The obvious choice for best match of the tournament was Djokovic’s round of 16, five hour and two minute marathon with Stan Wawrinka. Wawrinka played madly inspired tennis, and performed out of his mind. The No. 15 seed had lost ten times in a row to the Serbian. The 27-year-old Swiss has always been a sparkling shotmaker. His one-handed topspin backhand is sweepingly beautiful, and his first serve is one of the most underrated in the business. It is no accident that he has concluded every one of the past five years stationed among the top 21 in the world. For a brief stretch, he even resided among the esteemed top ten.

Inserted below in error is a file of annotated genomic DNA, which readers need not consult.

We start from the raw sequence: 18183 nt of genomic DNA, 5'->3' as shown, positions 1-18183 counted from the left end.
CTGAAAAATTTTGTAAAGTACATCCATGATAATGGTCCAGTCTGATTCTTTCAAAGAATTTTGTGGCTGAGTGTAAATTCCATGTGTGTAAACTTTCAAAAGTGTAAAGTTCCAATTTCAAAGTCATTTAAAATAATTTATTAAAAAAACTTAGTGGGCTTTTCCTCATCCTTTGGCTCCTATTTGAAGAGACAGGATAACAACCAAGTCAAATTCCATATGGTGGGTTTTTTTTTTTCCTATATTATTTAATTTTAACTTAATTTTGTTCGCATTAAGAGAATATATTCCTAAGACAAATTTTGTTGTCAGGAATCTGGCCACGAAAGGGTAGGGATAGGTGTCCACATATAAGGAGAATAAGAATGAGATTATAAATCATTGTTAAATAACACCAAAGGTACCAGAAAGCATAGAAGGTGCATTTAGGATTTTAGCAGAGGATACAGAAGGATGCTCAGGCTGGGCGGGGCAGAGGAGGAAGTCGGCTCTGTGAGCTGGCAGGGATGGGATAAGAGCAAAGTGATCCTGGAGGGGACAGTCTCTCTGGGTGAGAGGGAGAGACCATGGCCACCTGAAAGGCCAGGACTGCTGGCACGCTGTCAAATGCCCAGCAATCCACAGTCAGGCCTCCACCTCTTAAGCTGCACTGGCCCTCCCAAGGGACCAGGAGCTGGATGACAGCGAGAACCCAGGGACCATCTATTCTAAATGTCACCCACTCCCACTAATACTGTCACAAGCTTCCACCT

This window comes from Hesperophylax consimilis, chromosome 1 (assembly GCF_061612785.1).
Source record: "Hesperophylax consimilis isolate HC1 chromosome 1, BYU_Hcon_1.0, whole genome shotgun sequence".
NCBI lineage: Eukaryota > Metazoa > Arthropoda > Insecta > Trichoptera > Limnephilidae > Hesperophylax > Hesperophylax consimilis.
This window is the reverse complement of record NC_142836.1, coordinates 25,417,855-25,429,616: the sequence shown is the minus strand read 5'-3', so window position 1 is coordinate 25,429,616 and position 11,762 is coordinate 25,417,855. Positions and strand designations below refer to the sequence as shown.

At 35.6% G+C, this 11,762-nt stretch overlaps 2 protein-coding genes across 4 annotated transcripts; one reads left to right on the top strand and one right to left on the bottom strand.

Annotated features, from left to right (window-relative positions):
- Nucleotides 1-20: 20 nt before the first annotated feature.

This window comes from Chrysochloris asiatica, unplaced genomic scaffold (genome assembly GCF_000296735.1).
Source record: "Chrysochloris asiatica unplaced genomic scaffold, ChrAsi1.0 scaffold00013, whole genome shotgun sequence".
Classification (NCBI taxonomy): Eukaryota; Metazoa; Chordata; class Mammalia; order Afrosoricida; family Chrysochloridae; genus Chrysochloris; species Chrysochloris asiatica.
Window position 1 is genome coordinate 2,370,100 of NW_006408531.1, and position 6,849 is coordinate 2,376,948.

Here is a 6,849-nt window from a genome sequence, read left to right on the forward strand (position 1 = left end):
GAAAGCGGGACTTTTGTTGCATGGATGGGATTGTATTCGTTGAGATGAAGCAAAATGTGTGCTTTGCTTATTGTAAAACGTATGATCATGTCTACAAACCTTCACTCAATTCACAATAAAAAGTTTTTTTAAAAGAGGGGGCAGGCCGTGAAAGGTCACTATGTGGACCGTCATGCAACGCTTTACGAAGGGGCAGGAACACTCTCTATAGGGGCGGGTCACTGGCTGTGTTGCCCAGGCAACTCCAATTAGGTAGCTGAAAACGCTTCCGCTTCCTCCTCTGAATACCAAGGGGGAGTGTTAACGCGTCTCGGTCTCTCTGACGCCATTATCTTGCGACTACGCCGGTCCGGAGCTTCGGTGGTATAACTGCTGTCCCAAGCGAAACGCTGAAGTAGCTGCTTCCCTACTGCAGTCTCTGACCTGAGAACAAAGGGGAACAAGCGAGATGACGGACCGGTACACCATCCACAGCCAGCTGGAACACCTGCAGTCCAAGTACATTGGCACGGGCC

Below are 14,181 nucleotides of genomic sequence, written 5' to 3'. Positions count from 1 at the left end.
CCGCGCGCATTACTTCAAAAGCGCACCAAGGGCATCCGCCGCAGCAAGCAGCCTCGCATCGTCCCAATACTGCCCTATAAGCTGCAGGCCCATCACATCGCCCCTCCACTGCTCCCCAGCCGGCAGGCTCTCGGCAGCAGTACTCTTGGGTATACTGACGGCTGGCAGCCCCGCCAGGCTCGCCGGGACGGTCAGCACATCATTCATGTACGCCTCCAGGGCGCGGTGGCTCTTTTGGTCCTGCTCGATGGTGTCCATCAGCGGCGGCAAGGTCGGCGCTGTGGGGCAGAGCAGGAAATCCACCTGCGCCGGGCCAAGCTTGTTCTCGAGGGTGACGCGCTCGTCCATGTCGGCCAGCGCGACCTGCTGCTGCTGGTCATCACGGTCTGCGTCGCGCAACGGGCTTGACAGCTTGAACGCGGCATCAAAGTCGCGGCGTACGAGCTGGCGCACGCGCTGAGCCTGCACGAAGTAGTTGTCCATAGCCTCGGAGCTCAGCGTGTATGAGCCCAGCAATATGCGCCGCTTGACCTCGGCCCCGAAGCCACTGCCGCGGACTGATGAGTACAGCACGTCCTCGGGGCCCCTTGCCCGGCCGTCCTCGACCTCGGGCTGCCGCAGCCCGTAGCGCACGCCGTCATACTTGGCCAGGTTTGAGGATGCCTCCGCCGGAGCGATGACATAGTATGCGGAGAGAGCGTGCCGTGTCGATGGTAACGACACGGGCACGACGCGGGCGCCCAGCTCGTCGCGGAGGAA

But Wawrinka soared to a level he has never approached before on this evening of all evenings at the 2013 Australian Open. A strangely disheveled Djokovic was caught completely off guard. Wawrinka was up 6-1, 5-2, to the astonishment of one and all, including himself. But Djokovic has learned not to panic, no matter how dire his outlook. Wawrinka served for the second set at 5-3 and had a 30-0 lead, only to throw it away with a stream of unforced errors. Djokovic battled back, won the second set on a run of five consecutive games, took the third, and arrived for a fourth set tie-break poised to complete an impressive comeback.